World According to Mernet Lersen

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Mernet Lersen’s West Coast debut appeared to have been very positively received here in Los Angeles (sorry, the show at VSF had come down a few weeks ago; hopefully we’ll see more of her works in the near future). This 75-year-young Florida artist brought the otherworldly perspective to the scenes depicted from the ordinary, monotonous life. Built by highly geometric blocks and uncomfortably skewed viewing angles, Lersen’s painted world conjured up the image of ghostly Cubism and Surrealism practitioners trying to build a virtual habitat in Minecraft.

In the realm of video games like shoddily rendered but highly addictive Minecraft or beautifully mesmerizing Monument Valley, the world was almost entirely constructed from myriads of isometric squares. The resulting dreamscape always appeared perfect and splendidly artificial. Such contriver was quickly dispersed and brought back down to earth in Lersen’s paintings as the artist incorporated aggressively distorted perspective. Propping the picture plane at steep angles, the warped tables, ceilings, and floors caused the viewer’s eyes to slip away and slide down the canvas surface —falling down, left, right, and up again. The otherwise precise, blocky world was suddenly turned into an impossible geometric county fair.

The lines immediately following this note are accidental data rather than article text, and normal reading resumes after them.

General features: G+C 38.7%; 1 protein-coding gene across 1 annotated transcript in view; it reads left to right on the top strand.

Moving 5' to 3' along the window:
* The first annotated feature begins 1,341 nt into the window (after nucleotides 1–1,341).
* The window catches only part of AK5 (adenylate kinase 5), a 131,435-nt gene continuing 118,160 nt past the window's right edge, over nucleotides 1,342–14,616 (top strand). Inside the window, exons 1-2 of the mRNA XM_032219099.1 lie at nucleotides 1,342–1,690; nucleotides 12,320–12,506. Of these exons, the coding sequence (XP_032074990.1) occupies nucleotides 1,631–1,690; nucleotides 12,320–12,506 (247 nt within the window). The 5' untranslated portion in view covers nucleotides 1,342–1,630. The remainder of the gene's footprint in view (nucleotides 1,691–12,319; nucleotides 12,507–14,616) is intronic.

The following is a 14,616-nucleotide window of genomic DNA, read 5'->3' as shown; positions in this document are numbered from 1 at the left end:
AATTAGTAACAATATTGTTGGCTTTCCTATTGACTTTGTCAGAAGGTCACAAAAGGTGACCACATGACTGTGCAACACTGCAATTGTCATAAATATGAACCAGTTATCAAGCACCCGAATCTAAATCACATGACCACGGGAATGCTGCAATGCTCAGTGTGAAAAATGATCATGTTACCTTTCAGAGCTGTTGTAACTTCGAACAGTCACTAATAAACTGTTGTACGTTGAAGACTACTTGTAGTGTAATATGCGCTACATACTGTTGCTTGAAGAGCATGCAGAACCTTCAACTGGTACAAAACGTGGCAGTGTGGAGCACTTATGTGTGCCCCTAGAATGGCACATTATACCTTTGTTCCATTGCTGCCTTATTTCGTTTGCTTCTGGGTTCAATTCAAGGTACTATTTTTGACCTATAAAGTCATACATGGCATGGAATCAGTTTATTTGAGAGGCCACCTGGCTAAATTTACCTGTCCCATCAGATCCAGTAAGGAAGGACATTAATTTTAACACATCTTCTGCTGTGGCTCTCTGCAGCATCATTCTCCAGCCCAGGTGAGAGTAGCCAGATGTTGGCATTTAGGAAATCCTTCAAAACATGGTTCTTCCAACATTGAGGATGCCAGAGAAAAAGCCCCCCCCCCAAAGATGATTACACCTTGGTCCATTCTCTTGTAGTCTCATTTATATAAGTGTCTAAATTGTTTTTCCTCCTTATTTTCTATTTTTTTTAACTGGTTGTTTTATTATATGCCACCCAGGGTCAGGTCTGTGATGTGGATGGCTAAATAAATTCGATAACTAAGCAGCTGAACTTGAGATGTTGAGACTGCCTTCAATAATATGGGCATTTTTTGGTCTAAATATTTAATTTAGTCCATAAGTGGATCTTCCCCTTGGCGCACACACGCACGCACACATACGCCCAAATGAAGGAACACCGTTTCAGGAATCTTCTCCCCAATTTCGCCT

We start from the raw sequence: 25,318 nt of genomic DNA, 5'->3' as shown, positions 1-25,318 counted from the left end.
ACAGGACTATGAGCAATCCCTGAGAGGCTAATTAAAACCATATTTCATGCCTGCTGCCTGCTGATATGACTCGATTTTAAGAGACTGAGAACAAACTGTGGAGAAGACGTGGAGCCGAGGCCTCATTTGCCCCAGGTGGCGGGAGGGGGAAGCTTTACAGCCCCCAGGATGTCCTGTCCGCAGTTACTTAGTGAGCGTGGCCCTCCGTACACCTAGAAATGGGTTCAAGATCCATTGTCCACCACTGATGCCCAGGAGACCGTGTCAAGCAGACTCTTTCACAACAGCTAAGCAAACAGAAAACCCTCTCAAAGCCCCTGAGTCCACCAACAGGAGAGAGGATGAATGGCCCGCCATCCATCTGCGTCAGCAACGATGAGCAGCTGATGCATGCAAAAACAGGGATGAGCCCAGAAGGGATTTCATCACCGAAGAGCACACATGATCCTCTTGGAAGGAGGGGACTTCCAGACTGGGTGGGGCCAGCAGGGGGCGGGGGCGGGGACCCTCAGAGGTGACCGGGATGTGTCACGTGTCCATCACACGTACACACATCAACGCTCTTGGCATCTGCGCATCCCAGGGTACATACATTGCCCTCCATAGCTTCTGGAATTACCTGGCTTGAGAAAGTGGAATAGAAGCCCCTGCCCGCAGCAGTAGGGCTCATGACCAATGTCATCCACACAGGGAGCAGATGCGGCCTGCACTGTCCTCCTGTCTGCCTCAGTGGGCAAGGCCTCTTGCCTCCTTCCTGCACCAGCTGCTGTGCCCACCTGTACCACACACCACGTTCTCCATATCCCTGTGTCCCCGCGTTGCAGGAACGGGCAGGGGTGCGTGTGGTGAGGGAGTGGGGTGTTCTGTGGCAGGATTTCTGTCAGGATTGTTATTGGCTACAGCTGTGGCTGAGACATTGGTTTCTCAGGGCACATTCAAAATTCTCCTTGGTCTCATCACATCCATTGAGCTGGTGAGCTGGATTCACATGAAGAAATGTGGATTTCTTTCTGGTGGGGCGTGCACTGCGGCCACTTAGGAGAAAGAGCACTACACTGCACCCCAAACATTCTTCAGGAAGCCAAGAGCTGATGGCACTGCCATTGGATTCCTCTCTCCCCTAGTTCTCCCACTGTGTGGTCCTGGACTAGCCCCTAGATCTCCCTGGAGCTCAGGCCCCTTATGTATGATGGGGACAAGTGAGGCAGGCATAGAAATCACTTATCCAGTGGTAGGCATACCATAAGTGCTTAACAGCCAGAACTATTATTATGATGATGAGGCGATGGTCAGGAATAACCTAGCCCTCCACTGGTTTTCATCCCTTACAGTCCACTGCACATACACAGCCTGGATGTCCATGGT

Smartly complementing this amusement were bland expressions adorning Lersen’s figures. Seemingly oblivious to their own existence and participation, the actors in these works were suspended in a state of REM sleep. Not soulless, however, their brain was awake while the body was still paralyzed. In this moment of uncontrollable consciousness, the viewer’s mind came and went between the concrete reality that existed and fabricated memory that was as convincing.

Mernet Lersen’s Chainsawer, Bicyclist, and Reading in Bed concluded on April 18, 2015 at VSF. The gallery just opened Jim Drain. Keep up to date with the gallery’s ongoing program by visiting

All images by author for editorial purposes only.

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